Though the enemy tanks did ultimately succeed in advancing substantially, but the actions of this solitary squadron led by the audacious and lucky squadron commander ensured that they didn’t have the free run up to Akhnoor that they were hoping for. The delay gave time for Indian forces to build up across the river and reinforce their positions, preventing the execution of Pakistani plan. Maj Roy fought out the rest of the war without any major incident, and was awarded the Maha Veer Chakra for his role in stopping the Pakistani advance. He died three years later in an unfortunate road accident.
The Indian government considered the violation of International Boundary in Chhamb sector by Pakistan an act of war, and gave army the go ahead to take necessary actions accordingly. The army’s plans in such a contingency was to launch offensives into Pakistani Punjab, threatening Lahore and Sialkot, forcing them to withdraw their armour and artillery from Chhamb to protect these vital towns. This was put into action on 6th September, and as part of this offensive 3 Jat under Lt Col (later Brig) Desmond E Hayde was tasked to capture a Pakistani village called Dograi. The village lay on the Grand Trunk Road between Amritsar and Lahore. Over the next 17 days, 3 Jat fought some of the fiercest battles of the war, capturing Dograi not once but twice. The first time was on 6th September itself, when the Indian offensive caught the Pakistanis ill prepared, and the Jats brushed aside minor opposition, rushing headlong and capturing their objective within 8 hours of crossing the International Boundary. Due to a series of unfortunate miscommunications or lack of adequate communications, they were ordered to fall back closer to the International Boundary, frittering away the territorial gains.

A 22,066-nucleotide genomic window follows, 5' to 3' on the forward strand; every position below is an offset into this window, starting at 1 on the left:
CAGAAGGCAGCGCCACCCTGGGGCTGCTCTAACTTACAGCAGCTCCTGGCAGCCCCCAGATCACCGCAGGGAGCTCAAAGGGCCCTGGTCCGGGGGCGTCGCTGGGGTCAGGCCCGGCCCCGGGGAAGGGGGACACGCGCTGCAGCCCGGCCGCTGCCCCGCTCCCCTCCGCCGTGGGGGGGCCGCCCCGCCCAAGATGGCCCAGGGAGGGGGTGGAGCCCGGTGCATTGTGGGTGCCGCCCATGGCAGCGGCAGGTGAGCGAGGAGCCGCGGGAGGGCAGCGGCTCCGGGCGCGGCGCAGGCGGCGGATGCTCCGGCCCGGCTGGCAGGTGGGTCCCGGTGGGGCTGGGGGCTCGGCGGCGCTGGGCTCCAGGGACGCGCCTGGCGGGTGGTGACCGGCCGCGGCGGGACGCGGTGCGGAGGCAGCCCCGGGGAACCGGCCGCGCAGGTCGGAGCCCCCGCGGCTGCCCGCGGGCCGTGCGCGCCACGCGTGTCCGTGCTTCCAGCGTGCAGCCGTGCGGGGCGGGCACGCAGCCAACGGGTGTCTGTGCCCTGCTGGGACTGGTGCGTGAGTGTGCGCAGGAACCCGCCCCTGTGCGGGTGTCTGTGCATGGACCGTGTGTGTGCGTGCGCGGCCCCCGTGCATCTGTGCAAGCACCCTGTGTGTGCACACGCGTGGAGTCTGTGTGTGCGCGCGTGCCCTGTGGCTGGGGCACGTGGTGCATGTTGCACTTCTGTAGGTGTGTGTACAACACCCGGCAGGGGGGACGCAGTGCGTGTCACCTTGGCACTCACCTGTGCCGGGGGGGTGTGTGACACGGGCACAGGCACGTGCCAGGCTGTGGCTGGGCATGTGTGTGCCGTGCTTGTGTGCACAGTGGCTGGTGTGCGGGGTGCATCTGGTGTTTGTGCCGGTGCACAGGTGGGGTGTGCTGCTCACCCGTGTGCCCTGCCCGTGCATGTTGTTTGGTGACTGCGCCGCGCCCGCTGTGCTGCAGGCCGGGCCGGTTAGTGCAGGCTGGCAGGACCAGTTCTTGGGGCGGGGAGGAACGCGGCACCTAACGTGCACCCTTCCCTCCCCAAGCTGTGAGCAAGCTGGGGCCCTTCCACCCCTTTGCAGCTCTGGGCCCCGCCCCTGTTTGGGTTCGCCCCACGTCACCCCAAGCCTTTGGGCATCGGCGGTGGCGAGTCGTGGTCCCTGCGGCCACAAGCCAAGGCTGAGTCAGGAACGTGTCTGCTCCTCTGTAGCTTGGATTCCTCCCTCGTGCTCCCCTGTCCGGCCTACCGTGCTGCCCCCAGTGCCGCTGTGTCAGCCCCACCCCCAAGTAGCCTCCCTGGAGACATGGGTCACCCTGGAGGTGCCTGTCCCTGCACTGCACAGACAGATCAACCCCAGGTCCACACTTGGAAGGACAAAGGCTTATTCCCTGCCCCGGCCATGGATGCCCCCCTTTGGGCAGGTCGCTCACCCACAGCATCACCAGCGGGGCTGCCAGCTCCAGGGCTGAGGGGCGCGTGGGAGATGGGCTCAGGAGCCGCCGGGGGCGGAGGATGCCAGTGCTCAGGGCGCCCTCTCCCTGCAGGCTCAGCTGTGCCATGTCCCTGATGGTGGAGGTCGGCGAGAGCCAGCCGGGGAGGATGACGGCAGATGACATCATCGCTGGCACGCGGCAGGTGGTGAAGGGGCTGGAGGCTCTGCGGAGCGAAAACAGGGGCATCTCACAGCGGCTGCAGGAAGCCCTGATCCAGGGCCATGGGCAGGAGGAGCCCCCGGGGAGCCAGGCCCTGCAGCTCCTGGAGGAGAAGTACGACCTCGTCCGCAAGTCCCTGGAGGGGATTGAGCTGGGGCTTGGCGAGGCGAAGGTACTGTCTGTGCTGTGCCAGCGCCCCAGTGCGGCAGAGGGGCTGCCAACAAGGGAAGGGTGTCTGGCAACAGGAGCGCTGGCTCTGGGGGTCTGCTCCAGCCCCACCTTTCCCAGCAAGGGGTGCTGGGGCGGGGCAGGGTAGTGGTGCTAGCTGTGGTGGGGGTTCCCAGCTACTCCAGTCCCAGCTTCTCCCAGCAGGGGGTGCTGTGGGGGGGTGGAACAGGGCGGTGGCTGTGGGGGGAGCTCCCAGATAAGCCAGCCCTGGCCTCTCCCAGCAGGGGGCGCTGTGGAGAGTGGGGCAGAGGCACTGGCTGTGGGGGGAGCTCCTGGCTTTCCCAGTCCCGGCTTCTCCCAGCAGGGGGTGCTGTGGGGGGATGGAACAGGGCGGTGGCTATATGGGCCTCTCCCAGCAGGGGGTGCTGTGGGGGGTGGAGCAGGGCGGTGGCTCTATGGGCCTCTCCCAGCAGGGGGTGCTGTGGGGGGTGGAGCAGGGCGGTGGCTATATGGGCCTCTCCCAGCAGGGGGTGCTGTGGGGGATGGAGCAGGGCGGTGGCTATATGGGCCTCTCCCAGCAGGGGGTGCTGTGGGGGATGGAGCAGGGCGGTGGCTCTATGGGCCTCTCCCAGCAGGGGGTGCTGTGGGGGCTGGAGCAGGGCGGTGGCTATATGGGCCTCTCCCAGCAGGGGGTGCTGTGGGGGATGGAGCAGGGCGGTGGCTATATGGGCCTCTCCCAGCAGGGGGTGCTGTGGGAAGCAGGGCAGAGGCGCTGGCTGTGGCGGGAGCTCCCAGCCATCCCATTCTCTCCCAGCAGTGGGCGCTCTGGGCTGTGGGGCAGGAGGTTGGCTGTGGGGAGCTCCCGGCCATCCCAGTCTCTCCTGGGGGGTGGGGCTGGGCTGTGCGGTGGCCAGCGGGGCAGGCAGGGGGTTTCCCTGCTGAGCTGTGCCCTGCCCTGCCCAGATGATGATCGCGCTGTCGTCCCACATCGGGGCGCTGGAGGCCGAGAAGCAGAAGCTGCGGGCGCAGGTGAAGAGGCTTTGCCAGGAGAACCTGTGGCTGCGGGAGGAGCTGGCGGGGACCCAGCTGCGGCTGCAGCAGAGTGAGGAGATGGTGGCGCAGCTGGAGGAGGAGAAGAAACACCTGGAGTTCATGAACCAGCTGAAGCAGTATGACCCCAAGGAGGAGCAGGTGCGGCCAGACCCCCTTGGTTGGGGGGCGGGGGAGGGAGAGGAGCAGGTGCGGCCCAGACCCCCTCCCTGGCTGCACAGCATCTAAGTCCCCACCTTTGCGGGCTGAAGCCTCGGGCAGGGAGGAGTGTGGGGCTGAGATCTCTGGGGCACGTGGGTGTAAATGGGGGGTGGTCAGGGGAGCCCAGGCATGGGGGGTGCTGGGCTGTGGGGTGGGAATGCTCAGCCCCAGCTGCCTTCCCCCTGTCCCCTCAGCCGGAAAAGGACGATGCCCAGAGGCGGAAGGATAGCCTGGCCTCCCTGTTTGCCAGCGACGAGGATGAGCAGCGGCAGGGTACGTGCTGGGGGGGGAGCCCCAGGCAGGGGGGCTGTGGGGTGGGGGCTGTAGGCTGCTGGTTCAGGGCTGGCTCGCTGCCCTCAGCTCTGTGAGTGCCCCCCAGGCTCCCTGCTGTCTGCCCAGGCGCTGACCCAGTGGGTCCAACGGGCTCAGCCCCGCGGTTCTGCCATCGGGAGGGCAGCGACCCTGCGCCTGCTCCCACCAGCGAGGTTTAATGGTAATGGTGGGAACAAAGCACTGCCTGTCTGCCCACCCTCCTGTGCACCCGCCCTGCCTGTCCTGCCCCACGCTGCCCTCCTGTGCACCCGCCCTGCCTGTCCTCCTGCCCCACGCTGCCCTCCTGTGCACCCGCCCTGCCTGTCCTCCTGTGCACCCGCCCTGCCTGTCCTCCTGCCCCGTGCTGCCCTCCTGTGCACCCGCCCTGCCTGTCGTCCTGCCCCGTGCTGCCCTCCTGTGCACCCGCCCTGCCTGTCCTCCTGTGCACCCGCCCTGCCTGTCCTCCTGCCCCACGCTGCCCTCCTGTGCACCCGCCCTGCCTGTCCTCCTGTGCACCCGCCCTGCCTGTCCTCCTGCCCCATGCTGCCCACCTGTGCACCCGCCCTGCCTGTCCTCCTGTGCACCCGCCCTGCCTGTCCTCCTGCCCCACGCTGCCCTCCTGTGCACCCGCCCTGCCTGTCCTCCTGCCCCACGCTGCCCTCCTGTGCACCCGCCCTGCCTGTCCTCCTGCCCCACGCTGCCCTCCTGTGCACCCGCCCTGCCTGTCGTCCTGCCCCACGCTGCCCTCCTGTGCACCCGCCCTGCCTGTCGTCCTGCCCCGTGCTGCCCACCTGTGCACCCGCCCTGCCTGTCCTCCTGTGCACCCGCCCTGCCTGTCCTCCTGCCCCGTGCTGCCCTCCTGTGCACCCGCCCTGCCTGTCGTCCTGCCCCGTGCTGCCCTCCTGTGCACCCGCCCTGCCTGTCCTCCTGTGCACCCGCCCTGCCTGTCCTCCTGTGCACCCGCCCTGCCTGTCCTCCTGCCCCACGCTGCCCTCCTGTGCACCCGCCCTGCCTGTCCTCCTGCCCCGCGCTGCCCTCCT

The Jats next tryst with Dograi was on 21st September, when they attacked and captured it yet again. This time around it was a much tougher nut to crack, since it had been reinforced by an adequately warned and well protected enemy. But Col Hayde led his battalion to the capture of Dograi for the second time, just before the war came to an end with the ceasefire being declared on 23rd September.
During both the battles for Dograi, and in the actions during the intervening period, Col Hayde continued to have the uncanny knack of being wherever the fighting was thickest. His utter disregard for personal safety led the Jat troops to label him as a ‘Bawla’ (Mad) CO. Fate did take up the temptations he offered on several occasions, and he had a couple of narrow brushes with death. The first two were on 6th September, the very first day of operations, when he suddenly came face to face with the enemy and his own carbine failed to fire. But Lance Naik Kunwar Lal, Col Hayde’s orderly, disposed the enemy soldier off with a well-aimed shot before he could fire at the CO. A little later Col Hayde narrowly missed being shot down by enemy aircraft which strafed their position, though his second in command, Maj Marwah, wasn’t as lucky.
The next incident took place on 8th September, after the battalion had fallen back from Dograi and taken up position on the Upper Bari Doab Canal halfway between the border and Dograi. They had dug shallow trenches, and the CO was sitting on the edge of one such trench when their position came under attack by enemy tanks. One tank shell landed very close to where he was sitting, killing Lt KP Singh, the Intelligence Officer, instantly. A shrapnel struck Col Hayde in the small of the back too, and would have been fatal but for the fact that it hit his water bottle, causing a minor injury in his back instead of cutting through his spine. His lucky run didn’t end there. The impact knocked him into the trench, and moments later another shell landed precisely where he had been sitting. Two such narrow escapes within a span of a couple of minutes do show that Col Hayde’s luck must have been working overtime. He survived, to lead the battalion to glorious victory at Dograi, and was also awarded the Maha Veer Chakra, retiring as a Brigadier years later.
Three brave men across three theatres of operation, bound together by their audacity and good fortune. Each of them survived to personally play a significant role in ensuring ultimate victory for the country, providing decisive leadership at critical junctures. It was as if fortune was actually watching over them, indulgently placing a protective hand to keep them from harm’s way, knowing their sheer audacity would prevent them from looking out for themselves. So, while there were many many brave men in that war, not all of them were similarly favoured by fortune. I therefore like to believe that fortune may not always favour the brave, but it does do it’s bit for the audacious.